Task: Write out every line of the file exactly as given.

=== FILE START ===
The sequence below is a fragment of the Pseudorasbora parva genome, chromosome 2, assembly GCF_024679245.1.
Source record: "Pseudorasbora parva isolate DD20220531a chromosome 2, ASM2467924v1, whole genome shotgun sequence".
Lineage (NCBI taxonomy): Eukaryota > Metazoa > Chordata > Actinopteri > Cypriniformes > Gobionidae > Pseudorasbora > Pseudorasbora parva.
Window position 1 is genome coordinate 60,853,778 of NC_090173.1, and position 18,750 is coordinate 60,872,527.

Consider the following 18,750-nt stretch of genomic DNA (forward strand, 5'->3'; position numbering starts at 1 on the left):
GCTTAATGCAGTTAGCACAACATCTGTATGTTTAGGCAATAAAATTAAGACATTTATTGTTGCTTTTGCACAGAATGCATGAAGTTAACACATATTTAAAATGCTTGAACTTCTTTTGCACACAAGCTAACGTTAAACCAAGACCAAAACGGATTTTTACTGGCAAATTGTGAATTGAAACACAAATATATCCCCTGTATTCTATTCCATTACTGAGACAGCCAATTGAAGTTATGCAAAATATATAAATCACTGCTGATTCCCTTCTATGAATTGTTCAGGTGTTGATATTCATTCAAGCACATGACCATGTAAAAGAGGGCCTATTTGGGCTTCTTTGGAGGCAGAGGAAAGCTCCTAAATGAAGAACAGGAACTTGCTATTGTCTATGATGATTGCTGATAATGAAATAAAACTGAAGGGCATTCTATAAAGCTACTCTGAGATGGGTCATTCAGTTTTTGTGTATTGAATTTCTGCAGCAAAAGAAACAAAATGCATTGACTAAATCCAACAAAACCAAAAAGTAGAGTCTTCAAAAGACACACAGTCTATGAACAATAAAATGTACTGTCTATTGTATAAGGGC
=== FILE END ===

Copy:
The sequence below is a fragment of the Pseudorasbora parva genome, chromosome 2, assembly GCF_024679245.1.
Source record: "Pseudorasbora parva isolate DD20220531a chromosome 2, ASM2467924v1, whole genome shotgun sequence".
Lineage (NCBI taxonomy): Eukaryota > Metazoa > Chordata > Actinopteri > Cypriniformes > Gobionidae > Pseudorasbora > Pseudorasbora parva.
Window position 1 is genome coordinate 60,853,778 of NC_090173.1, and position 18,750 is coordinate 60,872,527.

Consider the following 18,750-nt stretch of genomic DNA (forward strand, 5'->3'; position numbering starts at 1 on the left):
GCTTAATGCAGTTAGCACAACATCTGTATGTTTAGGCAATAAAATTAAGACATTTATTGTTGCTTTTGCACAGAATGCATGAAGTTAACACATATTTAAAATGCTTGAACTTCTTTTGCACACAAGCTAACGTTAAACCAAGACCAAAACGGATTTTTACTGGCAAATTGTGAATTGAAACACAAATATATCCCCTGTATTCTATTCCATTACTGAGACAGCCAATTGAAGTTATGCAAAATATATAAATCACTGCTGATTCCCTTCTATGAATTGTTCAGGTGTTGATATTCATTCAAGCACATGACCATGTAAAAGAGGGCCTATTTGGGCTTCTTTGGAGGCAGAGGAAAGCTCCTAAATGAAGAACAGGAACTTGCTATTGTCTATGATGATTGCTGATAATGAAATAAAACTGAAGGGCATTCTATAAAGCTACTCTGAGATGGGTCATTCAGTTTTTGTGTATTGAATTTCTGCAGCAAAAGAAACAAAATGCATTGACTAAATCCAACAAAACCAAAAAGTAGAGTCTTCAAAAGACACACAGTCTATGAACAATAAAATGTACTGTCTATTGTATAAGGGC